Have you ever asked yourself – What kind of fishing line is best for me? Nylon or braid? Or does a quality fishing line even matter?
Believe it or not, all the hundreds or thousands of dollars you spend on your fishing rods and reels are absolutely worthless unless you have invested in fishing line that is of good quality and matches your intended style of fishing. Remember that it is the line that ultimately connects you to the fish; if this fails you are doomed to go home with an empty pot.
The following article offers a brief insight into the two of the most common types of fishing line – monofilament and fluorocarbon.
Fluorocarbon is a go-to line for many New Zealand fishermen. It is a very tough line that is more abrasion resistant than monofilament(mono). Perhaps its most attractive feature however is that it has very unique light refraction qualities, meaning that a quality fluoro is 100% invisible underwater. This has obvious benefits when fishing as your bait or lure really will appear to be ‘floating’ to target fish. Fluorocarbon also has less stretch than other lines, meaning you will feel a fish a little earlier and your strike will be stronger. Last and certainly not least, is that this line is also resistant to water absorption so will last much longer.
So there are clear advantages to using fluorocarbon, but it’s not quite perfect. The biggest problem with type of line is that is has a relatively poor knot strength and the upmost care must be taken when tying with fluoro as any weakness WILL be exploited. It is also a little bit more difficult to manage and isn’t a supple as other line. Then there is the cost, you will pay more for fluorocarbon.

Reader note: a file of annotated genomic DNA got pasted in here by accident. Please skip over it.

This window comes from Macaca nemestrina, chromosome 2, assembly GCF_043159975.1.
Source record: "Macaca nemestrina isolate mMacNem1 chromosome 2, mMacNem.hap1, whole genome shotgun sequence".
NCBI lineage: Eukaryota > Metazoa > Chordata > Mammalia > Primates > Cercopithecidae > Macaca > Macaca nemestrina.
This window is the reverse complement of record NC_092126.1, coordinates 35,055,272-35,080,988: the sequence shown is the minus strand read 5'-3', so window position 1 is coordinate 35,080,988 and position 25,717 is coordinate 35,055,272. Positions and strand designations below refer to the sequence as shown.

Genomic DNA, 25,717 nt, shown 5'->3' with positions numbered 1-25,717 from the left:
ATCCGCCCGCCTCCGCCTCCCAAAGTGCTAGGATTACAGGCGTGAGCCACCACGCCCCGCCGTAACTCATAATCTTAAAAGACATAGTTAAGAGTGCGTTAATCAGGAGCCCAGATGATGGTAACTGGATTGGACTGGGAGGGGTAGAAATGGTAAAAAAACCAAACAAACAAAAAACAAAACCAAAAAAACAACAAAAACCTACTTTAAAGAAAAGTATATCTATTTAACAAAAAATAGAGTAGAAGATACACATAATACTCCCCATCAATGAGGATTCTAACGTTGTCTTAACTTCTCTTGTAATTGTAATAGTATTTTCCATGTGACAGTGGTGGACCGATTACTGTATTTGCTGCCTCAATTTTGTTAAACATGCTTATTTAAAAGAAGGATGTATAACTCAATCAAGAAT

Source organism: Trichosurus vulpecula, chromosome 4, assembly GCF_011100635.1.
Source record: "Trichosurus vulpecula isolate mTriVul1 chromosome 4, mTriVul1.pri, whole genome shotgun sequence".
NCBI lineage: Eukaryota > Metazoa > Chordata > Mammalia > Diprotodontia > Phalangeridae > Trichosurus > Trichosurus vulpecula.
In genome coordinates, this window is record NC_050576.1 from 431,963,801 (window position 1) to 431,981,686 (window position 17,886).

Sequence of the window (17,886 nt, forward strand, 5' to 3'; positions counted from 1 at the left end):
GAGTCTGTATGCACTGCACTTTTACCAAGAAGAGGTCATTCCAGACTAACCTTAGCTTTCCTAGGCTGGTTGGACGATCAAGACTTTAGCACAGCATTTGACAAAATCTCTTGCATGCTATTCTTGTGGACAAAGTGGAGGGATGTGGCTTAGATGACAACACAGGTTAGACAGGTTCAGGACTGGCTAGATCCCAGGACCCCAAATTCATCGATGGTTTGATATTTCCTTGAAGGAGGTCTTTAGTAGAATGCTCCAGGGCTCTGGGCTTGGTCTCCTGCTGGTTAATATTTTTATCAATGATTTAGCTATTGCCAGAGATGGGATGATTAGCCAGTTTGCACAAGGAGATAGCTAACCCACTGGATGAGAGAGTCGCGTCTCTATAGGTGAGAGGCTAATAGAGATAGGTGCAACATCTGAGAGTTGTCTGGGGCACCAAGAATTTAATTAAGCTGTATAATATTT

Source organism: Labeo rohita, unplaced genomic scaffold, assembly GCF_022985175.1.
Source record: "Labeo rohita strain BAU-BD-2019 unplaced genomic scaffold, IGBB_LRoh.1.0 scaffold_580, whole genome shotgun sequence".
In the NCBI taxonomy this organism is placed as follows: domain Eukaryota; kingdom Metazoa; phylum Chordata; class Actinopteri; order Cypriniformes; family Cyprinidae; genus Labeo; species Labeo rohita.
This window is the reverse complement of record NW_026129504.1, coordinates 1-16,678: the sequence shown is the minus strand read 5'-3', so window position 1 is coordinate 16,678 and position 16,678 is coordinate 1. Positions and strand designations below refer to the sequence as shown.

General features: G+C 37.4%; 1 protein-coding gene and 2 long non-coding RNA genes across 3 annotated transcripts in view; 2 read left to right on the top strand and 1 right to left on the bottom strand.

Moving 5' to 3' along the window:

The main advantage of monofilament line is that it is extremely supple. For anyone wanting to cast their baits or lures, mono is an obvious choice. This type of line will easily wrap around your spool and will cast much easier as it slips through the guides with less interference than you’d find with fluorocarbon line. Due to the suppleness of mono, knot tying is also a much easier process. Finally, it is also much cheaper than fluoro, meaning you can spool your reel up for a fraction of the price.
There are a few drawbacks to mono however. Firstly, due to its ‘softness’ it is much more susceptible to wear and tear and will break down over time. The fact that it also stretches and absorbs water only adds to its relatively short life. Mono is also visible underwater, making is a poor choice to connect to hooks or lures as this could increase the chances of ‘spooking’ a fish.
In the end…
Taking all these factors into consideration, there is still a definite place for both these fishing lines for anglers around the world.
In most game fishing setups, you will find the reel completely spooled with a monofilament ‘mainline’ while a heavy fluorocarbon leader will be used to attach the lure or bait to. With spinning reel setup used for softbaiting or lure fishing, braid has become the first choice as a mainline with a fluoro leader while those who are straylining or bottom fishing with baits will use a monofilament mainline with a fluorocarbon trace or leader.